There are some streets in London which are unavoidably synonymous with their established resident businesses – the punishingly enlarged high street super-stores of Oxford Circus, the proudly outdated pre-war gentlemen’s tailors of Jermyn Street, the noisily self-aggrandizing theatres of Shaftesbury Avenue – and Charlotte Street is justly acknowledged for its over-abundance of unusually appealing restaurants. It’s therefore no surprise that Nizuni, at number 22, has a great deal of competition. Fortunately it’s a Japanese restaurant of remarkable quality.
Nizuni’s ground floor encourages a calm, almost meditative state: everything is hushed, reverential, polished. It’s like wandering into the secret forest alcove of a surprisingly tasteful Oriental water spirit who, as luck would have it, happens to be an excellent itamae chef.
Telling touches of thoughtful preparation precede us – dark little cast-iron pots filled with still-darker soy sauce guard each table, complete with a matching footrest for chopsticks. The menus are another pre-meal treat: mini hardback binders filled with the details of sushi, at once formal and playful.
The starter emerging with the strongest note of recommendation has to be the hamachi usuzukuri – razor-thin slices of yellowtail soaked in truffle oil, showered with white radish shavings and crowned with a languid quiff of avocado mousse. If this sounds overly complicated, the flavour is anything but: cool, sharp and zingy.
Beef tataki, a carnival of pear gherkin, bursts of citrus-drenched mixed leaves and slices of seared pink beef, carries its flavours harmoniously, while passable but somehow profoundly un-Japanese pork belly kebabs, butaniku kushiyaki, are a little too sweet. But ika karaage, deep fried squid with wasabi mayonnaise, is diabolically moreish. With light and fine batter the consistency of dusted flour, it miraculously avoids any trace of oiliness. Dry and crunchy, the tempura comes to life with a touch of the indispensable wasabi mayo.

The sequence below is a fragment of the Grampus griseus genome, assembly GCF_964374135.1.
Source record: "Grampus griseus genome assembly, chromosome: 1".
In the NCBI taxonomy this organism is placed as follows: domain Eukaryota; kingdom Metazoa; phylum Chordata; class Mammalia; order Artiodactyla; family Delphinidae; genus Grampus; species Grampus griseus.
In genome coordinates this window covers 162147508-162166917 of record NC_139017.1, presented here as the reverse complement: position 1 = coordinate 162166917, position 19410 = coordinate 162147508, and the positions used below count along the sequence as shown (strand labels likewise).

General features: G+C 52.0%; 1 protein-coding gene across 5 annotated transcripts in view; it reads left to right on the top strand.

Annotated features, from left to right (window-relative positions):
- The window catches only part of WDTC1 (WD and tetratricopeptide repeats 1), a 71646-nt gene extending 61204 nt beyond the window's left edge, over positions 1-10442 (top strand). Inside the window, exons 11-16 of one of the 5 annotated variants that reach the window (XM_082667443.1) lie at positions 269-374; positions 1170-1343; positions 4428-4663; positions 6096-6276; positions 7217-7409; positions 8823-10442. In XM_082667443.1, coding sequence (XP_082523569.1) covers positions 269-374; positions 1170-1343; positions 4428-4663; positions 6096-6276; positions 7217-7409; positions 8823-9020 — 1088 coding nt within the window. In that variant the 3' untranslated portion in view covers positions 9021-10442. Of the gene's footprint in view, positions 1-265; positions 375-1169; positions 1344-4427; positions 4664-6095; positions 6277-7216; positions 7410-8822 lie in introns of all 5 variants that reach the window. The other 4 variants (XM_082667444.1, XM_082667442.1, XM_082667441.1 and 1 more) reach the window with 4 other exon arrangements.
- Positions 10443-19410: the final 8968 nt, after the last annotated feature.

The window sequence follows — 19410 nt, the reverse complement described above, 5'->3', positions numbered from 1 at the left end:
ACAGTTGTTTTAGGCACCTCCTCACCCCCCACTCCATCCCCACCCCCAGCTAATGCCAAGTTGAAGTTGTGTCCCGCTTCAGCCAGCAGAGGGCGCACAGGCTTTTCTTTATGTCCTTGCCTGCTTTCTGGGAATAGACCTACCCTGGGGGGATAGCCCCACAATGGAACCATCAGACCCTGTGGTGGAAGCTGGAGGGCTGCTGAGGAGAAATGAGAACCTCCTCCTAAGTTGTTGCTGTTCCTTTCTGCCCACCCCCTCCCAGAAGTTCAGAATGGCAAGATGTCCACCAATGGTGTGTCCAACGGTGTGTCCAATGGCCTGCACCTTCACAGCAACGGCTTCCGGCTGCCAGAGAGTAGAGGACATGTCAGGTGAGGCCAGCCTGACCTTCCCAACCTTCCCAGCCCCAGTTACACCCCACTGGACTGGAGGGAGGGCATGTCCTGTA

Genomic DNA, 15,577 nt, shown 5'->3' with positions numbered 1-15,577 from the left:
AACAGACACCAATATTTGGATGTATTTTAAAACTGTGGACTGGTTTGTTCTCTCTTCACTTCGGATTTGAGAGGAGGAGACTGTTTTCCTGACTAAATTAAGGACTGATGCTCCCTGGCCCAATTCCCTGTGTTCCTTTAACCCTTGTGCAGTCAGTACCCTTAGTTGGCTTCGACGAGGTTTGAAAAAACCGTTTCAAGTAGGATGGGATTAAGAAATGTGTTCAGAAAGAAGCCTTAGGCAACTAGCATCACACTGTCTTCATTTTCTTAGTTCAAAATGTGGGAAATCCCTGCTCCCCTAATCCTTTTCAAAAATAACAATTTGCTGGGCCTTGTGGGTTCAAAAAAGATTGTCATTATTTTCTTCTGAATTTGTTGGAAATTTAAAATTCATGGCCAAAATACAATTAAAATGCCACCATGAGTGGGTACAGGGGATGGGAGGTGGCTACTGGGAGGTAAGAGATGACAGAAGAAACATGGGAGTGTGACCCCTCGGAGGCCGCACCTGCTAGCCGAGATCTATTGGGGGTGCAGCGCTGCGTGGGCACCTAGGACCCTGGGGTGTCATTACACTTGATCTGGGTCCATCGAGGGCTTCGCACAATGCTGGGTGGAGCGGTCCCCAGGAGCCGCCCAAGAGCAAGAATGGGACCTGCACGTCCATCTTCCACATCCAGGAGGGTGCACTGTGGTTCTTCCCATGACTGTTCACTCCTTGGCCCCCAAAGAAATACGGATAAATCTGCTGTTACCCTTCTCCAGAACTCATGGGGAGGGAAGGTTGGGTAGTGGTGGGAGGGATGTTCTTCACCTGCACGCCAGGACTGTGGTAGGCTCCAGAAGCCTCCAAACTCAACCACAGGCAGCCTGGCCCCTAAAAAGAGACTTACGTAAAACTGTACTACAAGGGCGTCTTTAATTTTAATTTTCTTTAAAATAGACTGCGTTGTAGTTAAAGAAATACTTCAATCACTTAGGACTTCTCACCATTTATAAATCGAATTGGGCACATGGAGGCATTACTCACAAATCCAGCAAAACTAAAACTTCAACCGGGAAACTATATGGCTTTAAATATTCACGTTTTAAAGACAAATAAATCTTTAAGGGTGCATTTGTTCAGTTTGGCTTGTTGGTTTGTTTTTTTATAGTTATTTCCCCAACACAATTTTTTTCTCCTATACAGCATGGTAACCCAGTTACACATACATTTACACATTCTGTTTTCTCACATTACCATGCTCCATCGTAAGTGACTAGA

The cocktail menu brings further surprises. The trademark Nizuni Cocktail is the undeniable highlight, a tight crush of colourful citrus carnage, as if the Battle of the Somme had occurred during a particularly raucous Mardi Gras. The whiskey sour lacks requisite punch but the Rosia Li, with raspberry-infused vodka, is sweet without verging into fructose sickliness.
The Nizuni Selection arrives in a rustic, rotating wheel of sushi, sashimi and maki, with the individual parcels, wrapped in their ribbons of rice, resting atop a yawning banana leaf. Enormous chunks of salmon and tuna taste fresh and fleshy; the maki rolls, studded with golden sesame seeds and immaculately presented, ooze a rainbow of flavours, and the sushi is a synthesis of vivid textures: an attractive anthology of the cuisine.
Japanese desserts benefit from being light and delicate, adding to the sense of balance and refinement created by the preceding dishes. The closest we come to outright indulgence is a crumbly yet surprisingly dense chestnut cake, partnered with a well chosen dome of green tea ice cream. The real treat is the Nizuni ice cream selection, which includes the interesting red bean and the description-defying black sesame ice cream, incongruous as a chunk of coal, which inverts everything you thought you knew about your own tastes. It’s the most subtle ice cream flavour I’ve tasted and leaves us wanting more. Not only does Nizuni hold its own amongst the bright lights of W1, it gives Charlotte Street another restaurant of which to be truly proud.
22 Charlotte St
Tel: 020 7580 7447